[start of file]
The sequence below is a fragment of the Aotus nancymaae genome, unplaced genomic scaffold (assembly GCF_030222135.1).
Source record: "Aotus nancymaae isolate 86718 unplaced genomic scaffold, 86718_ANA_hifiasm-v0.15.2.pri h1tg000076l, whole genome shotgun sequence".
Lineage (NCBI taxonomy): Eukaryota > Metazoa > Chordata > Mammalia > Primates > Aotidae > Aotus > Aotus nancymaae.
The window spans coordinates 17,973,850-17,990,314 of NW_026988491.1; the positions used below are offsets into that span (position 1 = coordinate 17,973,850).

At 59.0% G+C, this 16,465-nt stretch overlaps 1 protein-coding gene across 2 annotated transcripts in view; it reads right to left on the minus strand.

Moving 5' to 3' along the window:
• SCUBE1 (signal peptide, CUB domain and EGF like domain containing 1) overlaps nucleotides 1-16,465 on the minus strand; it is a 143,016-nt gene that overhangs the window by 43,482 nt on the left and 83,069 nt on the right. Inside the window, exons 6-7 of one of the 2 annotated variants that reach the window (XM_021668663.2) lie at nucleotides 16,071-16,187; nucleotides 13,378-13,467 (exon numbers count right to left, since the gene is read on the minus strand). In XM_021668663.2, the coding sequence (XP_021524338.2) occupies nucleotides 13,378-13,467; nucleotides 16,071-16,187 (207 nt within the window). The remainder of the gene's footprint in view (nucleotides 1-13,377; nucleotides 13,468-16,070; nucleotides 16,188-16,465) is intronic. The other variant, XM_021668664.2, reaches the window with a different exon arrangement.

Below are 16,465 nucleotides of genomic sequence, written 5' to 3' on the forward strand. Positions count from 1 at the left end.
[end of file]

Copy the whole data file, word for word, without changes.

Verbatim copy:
The sequence below is a fragment of the Aotus nancymaae genome, unplaced genomic scaffold (assembly GCF_030222135.1).
Source record: "Aotus nancymaae isolate 86718 unplaced genomic scaffold, 86718_ANA_hifiasm-v0.15.2.pri h1tg000076l, whole genome shotgun sequence".
Lineage (NCBI taxonomy): Eukaryota > Metazoa > Chordata > Mammalia > Primates > Aotidae > Aotus > Aotus nancymaae.
The window spans coordinates 17,973,850-17,990,314 of NW_026988491.1; the positions used below are offsets into that span (position 1 = coordinate 17,973,850).

At 59.0% G+C, this 16,465-nt stretch overlaps 1 protein-coding gene across 2 annotated transcripts in view; it reads right to left on the minus strand.

Moving 5' to 3' along the window:
• SCUBE1 (signal peptide, CUB domain and EGF like domain containing 1) overlaps nucleotides 1-16,465 on the minus strand; it is a 143,016-nt gene that overhangs the window by 43,482 nt on the left and 83,069 nt on the right. Inside the window, exons 6-7 of one of the 2 annotated variants that reach the window (XM_021668663.2) lie at nucleotides 16,071-16,187; nucleotides 13,378-13,467 (exon numbers count right to left, since the gene is read on the minus strand). In XM_021668663.2, the coding sequence (XP_021524338.2) occupies nucleotides 13,378-13,467; nucleotides 16,071-16,187 (207 nt within the window). The remainder of the gene's footprint in view (nucleotides 1-13,377; nucleotides 13,468-16,070; nucleotides 16,188-16,465) is intronic. The other variant, XM_021668664.2, reaches the window with a different exon arrangement.

Below are 16,465 nucleotides of genomic sequence, written 5' to 3' on the forward strand. Positions count from 1 at the left end.